58. New York Times, May 9, 1893, February 18, 1894; Leavenworth Times, February 18. 1894; New York Tribune, February 18, March 6, 1894, July 1, 1895; Wichita Dailli Eagle. April 9, 1899; Topeka Daily Capital. April 1, 1897; Kansas City Star, March 29, 19.il
help it, and she occasionally took one or another of the children on her shorter journeys. The young people have been described as bright, well-brought up and loving; many years later one observer remembered Mary Elizabeth's "remarkable control over her four children . . . without a word of impatience or rebuke." w Yet the loving bond, often alluded to with pride, may have been too tightly drawn; of the four only the older daughter, Louise, and not until she was 30, ever married.
Still, it was probably the senior Charles who suffered most. Overshadowed literally as well as figuratively, he found himself after a dozen years pushed into a role totally at odds with all the expectations of a male-oriented world. The press that clawed at Mary Elizabeth for betraying femininity was just as cruelly quick to poke fun at Charles for surrendering his masculinity to the duties of housekeeper and children's nurse. To his credit he bore it all stoically including the divorce, which he did not contest. "Mrs. Lease is all right," he told an Eagle reporter afterwards. "She is wonderfully ambitious, and I presume she thinks she can make her own way in the world better without me. My sincerest wish is that her future life may be a happy one."
Wonderfully ambitious she certainly was. And yet not entirely for herself alone. There was a time when she was sure, as so many others hoped they might be sure, that the road of salvation for the downtrodden indeed lay open, and that it was her destiny to lead the way. Nor did she wait upon the prompting of others. "She had the courage to take the next step before she was propelled into it, which is a great gift," wrote Gerald Johnson.
And maybe in the long run she did not have too many illusions. She was never a major prophet, she told Charles Edson; she had one talent and she used it to the best of her ability. In a moment of wry perception she once said: "I went up like a rocket. Perhaps I'll come down like one."
She was right. The trail of stars died away long before the burnt-out casing touched earth, but at its zenith the burst of light was dazzling.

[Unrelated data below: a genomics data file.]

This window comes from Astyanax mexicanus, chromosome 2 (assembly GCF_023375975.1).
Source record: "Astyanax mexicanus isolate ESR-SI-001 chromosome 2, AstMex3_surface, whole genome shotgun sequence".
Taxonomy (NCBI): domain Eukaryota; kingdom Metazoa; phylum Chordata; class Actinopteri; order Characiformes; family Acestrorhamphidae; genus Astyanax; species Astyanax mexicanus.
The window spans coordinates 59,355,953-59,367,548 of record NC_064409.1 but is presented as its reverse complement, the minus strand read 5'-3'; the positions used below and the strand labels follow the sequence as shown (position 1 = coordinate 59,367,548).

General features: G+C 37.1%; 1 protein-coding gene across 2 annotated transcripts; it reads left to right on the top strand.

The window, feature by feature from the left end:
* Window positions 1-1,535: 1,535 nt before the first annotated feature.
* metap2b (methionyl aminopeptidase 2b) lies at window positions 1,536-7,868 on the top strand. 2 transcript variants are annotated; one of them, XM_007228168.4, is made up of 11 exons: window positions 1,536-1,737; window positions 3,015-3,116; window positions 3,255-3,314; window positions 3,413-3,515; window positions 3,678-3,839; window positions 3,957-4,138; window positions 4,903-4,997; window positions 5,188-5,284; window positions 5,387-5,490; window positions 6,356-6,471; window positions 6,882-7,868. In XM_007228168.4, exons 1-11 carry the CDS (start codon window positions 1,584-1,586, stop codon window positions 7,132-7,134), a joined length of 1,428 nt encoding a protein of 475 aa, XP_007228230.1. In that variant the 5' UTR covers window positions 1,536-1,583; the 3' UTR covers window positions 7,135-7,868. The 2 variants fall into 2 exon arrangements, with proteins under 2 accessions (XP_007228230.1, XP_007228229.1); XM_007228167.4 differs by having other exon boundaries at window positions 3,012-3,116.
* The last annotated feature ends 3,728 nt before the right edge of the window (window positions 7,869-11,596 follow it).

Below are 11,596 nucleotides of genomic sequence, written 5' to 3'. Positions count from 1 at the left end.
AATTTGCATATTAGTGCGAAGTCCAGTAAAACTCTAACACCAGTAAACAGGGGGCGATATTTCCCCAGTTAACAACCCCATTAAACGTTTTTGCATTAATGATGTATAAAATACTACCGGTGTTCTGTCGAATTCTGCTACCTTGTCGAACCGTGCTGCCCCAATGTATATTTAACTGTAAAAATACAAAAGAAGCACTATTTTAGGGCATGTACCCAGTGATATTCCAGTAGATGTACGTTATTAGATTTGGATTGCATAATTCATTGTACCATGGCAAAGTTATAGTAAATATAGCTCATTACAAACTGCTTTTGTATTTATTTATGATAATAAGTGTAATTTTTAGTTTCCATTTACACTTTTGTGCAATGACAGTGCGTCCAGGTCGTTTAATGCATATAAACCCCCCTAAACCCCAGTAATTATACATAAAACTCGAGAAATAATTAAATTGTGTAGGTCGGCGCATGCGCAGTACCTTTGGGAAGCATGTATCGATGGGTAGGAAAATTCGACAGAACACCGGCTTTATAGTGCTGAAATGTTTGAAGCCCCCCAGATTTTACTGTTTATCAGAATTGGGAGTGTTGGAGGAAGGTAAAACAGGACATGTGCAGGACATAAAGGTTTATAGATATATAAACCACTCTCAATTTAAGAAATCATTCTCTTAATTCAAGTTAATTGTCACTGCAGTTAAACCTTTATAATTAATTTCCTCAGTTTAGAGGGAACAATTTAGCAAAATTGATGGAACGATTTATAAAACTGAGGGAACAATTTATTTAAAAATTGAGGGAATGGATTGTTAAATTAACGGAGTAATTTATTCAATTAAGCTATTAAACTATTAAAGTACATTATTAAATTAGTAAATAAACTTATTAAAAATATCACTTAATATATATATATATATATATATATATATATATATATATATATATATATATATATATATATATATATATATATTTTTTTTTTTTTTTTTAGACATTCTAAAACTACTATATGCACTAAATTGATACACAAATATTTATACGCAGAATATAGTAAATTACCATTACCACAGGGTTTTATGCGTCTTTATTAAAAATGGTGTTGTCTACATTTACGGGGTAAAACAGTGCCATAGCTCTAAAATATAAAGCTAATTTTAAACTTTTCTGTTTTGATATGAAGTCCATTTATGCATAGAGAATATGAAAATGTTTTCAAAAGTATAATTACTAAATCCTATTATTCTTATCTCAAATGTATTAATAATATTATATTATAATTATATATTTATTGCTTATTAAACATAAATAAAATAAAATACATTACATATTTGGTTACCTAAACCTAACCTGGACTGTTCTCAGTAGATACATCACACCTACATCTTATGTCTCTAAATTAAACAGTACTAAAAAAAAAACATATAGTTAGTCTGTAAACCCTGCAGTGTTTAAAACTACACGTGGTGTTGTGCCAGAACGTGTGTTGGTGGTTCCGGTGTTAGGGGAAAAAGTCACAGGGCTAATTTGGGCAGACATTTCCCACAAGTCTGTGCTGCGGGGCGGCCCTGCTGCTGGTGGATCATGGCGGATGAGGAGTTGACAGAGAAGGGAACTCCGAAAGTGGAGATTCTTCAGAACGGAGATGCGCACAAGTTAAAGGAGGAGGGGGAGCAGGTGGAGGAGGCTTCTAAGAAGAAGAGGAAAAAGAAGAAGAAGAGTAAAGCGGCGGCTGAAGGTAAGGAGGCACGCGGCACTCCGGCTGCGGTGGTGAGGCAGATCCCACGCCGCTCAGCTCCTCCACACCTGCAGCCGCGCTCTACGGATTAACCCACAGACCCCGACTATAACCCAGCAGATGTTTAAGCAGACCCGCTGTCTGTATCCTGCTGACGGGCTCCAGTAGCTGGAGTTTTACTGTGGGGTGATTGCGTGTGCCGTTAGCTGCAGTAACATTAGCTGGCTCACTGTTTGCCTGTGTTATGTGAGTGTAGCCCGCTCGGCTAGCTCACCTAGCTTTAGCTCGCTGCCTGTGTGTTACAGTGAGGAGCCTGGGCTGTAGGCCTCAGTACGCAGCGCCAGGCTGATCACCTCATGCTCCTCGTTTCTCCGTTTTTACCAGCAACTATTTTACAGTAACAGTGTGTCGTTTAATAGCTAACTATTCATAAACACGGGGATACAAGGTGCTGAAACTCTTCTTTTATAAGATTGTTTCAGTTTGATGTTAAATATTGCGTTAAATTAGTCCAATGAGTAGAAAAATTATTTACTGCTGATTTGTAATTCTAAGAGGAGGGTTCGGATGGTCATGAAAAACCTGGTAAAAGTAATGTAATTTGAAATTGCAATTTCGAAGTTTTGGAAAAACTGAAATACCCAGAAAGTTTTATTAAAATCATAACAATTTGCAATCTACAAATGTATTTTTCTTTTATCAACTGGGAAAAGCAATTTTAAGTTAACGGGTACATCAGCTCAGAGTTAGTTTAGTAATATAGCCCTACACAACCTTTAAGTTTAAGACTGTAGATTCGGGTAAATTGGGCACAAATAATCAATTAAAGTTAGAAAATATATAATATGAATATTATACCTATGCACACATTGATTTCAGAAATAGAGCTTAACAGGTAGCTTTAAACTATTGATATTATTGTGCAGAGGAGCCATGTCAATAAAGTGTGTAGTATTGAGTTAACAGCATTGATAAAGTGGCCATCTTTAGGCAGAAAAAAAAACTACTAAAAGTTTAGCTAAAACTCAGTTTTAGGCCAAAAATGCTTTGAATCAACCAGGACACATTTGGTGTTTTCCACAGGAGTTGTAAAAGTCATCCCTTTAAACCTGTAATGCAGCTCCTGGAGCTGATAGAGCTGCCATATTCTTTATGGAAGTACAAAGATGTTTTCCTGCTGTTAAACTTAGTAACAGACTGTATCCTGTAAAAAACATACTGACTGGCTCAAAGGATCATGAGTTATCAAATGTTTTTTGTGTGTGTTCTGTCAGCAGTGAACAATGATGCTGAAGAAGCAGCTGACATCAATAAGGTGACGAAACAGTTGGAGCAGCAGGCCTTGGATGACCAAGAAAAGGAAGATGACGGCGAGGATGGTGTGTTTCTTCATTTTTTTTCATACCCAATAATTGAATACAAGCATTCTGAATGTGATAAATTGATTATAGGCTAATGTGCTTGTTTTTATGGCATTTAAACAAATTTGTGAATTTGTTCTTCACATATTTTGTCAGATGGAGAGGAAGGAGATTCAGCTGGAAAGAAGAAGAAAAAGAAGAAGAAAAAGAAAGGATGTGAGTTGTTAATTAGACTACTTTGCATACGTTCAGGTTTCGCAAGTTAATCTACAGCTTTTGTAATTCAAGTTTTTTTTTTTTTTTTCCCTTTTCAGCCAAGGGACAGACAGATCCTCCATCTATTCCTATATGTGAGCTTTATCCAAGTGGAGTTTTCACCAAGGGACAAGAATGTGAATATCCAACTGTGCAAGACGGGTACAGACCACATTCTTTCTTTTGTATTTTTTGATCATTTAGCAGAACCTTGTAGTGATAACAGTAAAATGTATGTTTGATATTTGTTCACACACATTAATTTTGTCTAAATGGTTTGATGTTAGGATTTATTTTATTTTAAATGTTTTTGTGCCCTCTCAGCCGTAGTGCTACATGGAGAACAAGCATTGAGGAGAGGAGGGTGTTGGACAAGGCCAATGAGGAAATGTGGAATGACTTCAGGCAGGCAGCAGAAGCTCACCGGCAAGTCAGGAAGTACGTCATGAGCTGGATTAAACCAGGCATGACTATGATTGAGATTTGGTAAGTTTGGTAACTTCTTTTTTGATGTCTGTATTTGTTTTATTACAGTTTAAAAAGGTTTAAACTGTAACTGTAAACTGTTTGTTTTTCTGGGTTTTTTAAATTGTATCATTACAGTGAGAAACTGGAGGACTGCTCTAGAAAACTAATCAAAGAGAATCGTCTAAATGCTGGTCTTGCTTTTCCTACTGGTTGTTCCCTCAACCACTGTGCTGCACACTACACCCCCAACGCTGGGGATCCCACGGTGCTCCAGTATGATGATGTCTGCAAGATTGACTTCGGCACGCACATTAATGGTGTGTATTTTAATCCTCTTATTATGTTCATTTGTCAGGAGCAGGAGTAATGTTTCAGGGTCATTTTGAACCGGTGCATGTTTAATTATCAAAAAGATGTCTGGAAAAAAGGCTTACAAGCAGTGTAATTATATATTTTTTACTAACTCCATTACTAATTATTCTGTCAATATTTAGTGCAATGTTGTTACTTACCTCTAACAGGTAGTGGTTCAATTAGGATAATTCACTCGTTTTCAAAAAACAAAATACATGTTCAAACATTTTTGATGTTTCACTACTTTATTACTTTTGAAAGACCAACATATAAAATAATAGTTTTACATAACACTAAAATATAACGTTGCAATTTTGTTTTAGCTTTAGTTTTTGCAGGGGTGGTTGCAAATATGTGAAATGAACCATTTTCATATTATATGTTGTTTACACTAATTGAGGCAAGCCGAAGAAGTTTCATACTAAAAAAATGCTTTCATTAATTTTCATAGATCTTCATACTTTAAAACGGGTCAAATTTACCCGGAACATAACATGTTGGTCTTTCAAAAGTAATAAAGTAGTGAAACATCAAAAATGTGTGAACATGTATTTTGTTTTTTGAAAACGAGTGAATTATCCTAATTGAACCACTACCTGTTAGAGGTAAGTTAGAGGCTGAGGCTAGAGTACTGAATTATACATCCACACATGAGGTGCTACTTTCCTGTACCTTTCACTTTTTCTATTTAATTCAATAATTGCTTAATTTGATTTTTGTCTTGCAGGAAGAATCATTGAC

59.  Mrs. Scott Campbell, secretary to Mrs. Lease for a number of years, in Wichita Sunday Eagle Magazine. June 14, 1925.
60.  Wichita Daily Eagle. May 25. 1902.
61.  Cerald W Johnson, The Lunatic Fringe (Philadelphia. New-York, Lippincott, 19571, p. 166; Kansas City Star. March 29, 1931; Wichita Dally Eagle. August 20. 1896.

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CATHARINE EMMA WIGGINS,
PUPIL AND TEACHER IN
NORTHWEST KANSAS, 1888-1895
Edited by KENNETH WIGGINS PORTER
I. Introduction
THIS SECTION fills in the gap for the period 1888-1895 hitherto existing in Catharine Wiggins Porter's published memories. For her earlier years, see: "A Little Girl on an Iowa Forty, 1873-1880," Iowa Journal of History and Politics, Iowa City, v. 51 (April, 1953); "Winter Evenings on an Iowa Farm, 1873-1880," Journal of American Folklore, Menasha, Wis., v. 56 (April-June, 1943); "School Days in Coin, Iowa, 1880-1885," Iowa Journal of History and Politics, v. 51 (October, 1953); "By Covered Wagon to Kansas, 1885," The Kansas Magazine, Manhattan, 1941; "Building a Kansas 'Soddy\ 1885," Ibid., 1942; and '" 'Holding Down' a Northwest Kansas Claim, 1885-1888," The Kansas Historical Quarterly, v. 20, no. 3 (Autumn, 1956). For subsequent years, up to her marriage, see: "College  Days  at   Cooper  Memorial,   1895-
Title-page  photo;  Catha
ury. The          .      .........    ,.....                           ----------
1908. by her brother, I). 1... to Htssic Sebolt. who later became hi
V, ^"-        Mmoolnnuae* like this one in
*             century. The inscription on llm poslcaril
Emma   Wiggins   taught   in   s(wl
trthwcNt Kansas ill the l.ite  I'HIl
written in March.
1898," ibid., v. 26, no. 4 (Winter, 1960); and "Country Schoolteacher, 1898-1902," Kansas Magazine, 1961.
The author was born in Page county, southwest Iowa, the daughter of James W Wiggins, a Union veteran, and Catharine Ann McCollum, with whom in 1885 she came to Graham county, Kansas. Her father died the following year, leaving his widow, a 12-year-old daughter, and a 16-year-old son, to cope with the hardships of homesteading life; an 18-year-old son was working in a pharmacy in Iowa. The present article begins with the author's departure from the homestead for several years of study in small-town schools, interspersed with school teaching. When the author writes "now" she means the time of composition, ca. 1945.
, In order to reduce the manuscript to more managable proportions the editor has eliminated the complete or partial texts of songs which are readily available in print, and has also removed—also without specific notice—a few unessential comments.